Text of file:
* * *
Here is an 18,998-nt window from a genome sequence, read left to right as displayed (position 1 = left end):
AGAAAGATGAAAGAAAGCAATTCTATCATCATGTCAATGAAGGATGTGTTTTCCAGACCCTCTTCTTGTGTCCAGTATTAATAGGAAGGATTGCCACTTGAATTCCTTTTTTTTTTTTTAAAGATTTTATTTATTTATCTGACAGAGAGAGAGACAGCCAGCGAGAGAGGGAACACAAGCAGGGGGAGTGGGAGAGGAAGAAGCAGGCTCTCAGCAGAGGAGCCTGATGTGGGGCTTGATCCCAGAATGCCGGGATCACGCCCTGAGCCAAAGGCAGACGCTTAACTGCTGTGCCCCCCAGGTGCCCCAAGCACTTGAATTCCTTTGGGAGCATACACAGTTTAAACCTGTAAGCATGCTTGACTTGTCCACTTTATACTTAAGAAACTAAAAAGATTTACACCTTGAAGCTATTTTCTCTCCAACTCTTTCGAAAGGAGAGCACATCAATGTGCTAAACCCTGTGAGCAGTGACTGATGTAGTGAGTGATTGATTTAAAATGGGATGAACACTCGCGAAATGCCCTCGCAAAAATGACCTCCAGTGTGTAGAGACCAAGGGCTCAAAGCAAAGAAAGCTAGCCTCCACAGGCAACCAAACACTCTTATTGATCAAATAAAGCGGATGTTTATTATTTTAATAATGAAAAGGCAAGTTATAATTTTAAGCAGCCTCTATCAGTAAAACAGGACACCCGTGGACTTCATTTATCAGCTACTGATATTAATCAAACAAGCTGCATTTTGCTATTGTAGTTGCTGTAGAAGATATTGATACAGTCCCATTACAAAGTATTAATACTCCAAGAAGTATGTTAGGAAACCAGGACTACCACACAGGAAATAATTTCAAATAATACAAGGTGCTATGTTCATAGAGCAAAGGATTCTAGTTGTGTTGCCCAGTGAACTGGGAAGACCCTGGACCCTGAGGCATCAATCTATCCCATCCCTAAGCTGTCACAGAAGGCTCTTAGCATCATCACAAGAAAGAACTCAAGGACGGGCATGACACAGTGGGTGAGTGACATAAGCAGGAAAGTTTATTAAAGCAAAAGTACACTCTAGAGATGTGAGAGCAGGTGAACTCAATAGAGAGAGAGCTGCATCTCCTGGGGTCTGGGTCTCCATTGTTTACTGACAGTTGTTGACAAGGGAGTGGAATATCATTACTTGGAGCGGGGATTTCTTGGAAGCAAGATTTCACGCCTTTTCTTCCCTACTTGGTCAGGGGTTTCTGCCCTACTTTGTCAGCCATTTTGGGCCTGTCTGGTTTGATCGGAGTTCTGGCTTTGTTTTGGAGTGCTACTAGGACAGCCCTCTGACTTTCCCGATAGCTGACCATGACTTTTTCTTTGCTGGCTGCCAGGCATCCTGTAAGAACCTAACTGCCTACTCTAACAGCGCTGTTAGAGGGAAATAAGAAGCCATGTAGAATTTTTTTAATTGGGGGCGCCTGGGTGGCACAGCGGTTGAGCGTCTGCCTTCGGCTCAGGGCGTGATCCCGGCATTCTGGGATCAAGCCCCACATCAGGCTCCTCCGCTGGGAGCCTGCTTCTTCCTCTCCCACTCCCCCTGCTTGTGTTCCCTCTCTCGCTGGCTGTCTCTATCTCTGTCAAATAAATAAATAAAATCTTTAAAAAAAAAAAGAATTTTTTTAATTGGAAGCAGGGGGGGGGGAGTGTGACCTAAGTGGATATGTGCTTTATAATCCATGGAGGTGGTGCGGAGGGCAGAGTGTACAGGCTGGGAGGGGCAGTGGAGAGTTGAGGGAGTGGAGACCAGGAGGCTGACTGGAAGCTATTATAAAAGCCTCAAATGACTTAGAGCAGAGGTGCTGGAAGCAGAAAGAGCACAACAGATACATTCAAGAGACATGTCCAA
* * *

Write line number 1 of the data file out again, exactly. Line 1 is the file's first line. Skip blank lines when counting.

Here is an 18,998-nt window from a genome sequence, read left to right as displayed (position 1 = left end):